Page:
The book then picks up when Ranee’s granddaughters, Anna and Chantal, are in high school. They are dealing with their own issues: Chantal is bi-racial and is trying to figure out her own identity. And Anna, though American, was raised in Mumbai where her mother is a Bollywood star, but has recently moved back so she could go to high school and college in America.

Perkins handles all this admirably; giving us a taste of Bengali culture, as well as the things immigrants do in order to fit in. One of the more interesting parts of the novel, for me, was set after 9/11, when Ranee goes through her own transformation as a reaction to the terrorist attacks. She figures out what “American” means to her. And that sentence may be what’s at the heart of this delightful novel: what does “American” mean? Perhaps it has become an individual expression for everyone, and there isn’t a “norm” anymore. (That was probably always the way it was, but we pretended otherwise.) Which is, as posited by this book, a very good thing.

An excellent read.

Audiobook: The Bollywood Affair

bollywoodaffairby Sonali Dev
Read by Priya Avyar
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Content: Oh there’s some sexytimes in this one. One on-screen, and a couple of off-screens. Not to mention being littered with f-bombs (one character in particular!). It would be in the adult fiction section of the bookstore if we had it.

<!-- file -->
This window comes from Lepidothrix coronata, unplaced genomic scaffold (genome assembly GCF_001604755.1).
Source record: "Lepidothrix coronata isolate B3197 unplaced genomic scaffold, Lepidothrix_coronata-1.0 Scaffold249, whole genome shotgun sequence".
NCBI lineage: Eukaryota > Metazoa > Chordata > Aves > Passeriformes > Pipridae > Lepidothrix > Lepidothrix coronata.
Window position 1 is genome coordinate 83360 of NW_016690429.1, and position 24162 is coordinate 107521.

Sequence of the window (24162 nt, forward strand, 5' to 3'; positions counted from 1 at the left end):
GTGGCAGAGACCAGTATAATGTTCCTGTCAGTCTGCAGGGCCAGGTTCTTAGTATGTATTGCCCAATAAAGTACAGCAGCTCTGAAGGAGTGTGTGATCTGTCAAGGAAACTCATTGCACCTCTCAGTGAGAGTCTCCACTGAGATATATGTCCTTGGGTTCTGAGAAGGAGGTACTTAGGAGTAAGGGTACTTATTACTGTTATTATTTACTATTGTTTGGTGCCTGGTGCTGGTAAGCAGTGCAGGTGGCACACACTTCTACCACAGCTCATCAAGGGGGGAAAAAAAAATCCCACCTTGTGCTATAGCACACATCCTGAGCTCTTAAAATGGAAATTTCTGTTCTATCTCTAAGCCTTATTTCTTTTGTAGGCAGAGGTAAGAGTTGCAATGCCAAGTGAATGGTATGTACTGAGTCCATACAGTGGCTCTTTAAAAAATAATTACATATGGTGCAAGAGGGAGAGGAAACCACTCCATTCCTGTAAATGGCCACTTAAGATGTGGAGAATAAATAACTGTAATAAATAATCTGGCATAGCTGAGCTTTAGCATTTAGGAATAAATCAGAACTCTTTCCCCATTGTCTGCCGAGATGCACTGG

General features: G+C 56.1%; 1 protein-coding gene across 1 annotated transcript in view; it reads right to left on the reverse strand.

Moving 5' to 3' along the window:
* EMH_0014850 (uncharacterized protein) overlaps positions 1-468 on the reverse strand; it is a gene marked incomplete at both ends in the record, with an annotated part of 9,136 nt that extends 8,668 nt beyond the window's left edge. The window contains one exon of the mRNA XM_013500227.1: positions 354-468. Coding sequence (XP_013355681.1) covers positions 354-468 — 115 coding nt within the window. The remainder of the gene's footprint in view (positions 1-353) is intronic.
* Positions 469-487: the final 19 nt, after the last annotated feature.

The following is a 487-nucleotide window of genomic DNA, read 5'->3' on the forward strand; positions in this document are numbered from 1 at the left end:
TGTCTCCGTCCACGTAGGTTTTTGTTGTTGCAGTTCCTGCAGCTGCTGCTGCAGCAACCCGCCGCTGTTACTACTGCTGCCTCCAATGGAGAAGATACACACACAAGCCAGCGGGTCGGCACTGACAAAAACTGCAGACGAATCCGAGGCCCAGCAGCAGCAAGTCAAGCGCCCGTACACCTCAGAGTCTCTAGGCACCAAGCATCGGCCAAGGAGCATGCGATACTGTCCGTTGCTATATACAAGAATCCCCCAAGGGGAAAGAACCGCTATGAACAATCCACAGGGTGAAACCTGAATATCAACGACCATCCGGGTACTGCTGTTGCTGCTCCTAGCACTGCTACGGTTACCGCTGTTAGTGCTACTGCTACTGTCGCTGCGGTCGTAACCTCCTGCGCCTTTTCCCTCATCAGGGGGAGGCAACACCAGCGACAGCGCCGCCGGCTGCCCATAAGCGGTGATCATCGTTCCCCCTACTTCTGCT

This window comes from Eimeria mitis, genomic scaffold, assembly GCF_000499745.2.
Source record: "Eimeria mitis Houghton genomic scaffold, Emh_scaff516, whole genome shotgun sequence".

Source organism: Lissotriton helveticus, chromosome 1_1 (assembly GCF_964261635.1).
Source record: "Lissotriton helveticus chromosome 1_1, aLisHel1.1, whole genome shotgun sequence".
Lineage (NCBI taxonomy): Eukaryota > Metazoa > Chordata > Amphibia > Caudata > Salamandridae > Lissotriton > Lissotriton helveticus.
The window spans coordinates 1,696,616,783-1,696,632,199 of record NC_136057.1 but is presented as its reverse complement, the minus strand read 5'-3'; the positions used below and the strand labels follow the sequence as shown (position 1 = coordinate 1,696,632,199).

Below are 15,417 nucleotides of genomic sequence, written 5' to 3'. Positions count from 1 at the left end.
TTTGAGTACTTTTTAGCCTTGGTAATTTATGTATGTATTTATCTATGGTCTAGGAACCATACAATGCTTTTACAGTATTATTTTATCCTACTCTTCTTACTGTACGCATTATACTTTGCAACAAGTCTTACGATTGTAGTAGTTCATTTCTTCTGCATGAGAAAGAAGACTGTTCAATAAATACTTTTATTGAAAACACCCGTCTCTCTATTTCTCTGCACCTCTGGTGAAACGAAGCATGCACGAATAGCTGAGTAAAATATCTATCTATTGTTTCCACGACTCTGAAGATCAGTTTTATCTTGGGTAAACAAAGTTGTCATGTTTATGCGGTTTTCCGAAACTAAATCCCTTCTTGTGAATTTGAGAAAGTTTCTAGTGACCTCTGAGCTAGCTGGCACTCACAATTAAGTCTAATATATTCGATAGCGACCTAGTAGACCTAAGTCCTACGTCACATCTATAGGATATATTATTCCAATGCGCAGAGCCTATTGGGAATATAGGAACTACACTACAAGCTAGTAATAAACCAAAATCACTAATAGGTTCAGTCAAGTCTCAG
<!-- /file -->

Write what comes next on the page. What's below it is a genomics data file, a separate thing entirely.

I was in the mood for something Indian, and this one had been on my radar thanks to the YAckers (even though it wasn’t our book group book) and I got an unexpected credit on Audiobooks.com, so I thought I’d use it for this. I had no idea what I was getting into.

Mili Rathod hasn’t seen her husband in 20 years, not since their wedding when she was 4 years old. She’s spent her whole life working to be the best wife, serving his family, being a dutiful daughter-in-law. Now she has an opportunity to go to America for an eight-month class, and she takes it, thinking it will help make her a desirable, modern wife.

Samir Rathod is a hotshot Bollywood director, and playboy, not really caring about the hearts he breaks. The only people in his life he truly cares about is his foster mother and his half-brother. And so, when his half-brother sends him to America to get an annulment from his “wife”, Samir willingly goes, thinking it will be an easy task.

But once in America, Samir gets pulled into Mili’s orbit, and ends up taking care of her (she falls off a bike fairly early on), cooking for her, helping her help her friend elope, falling in love with her. And soon, their lives are so intertwined that they realize that they just can’t live without each other.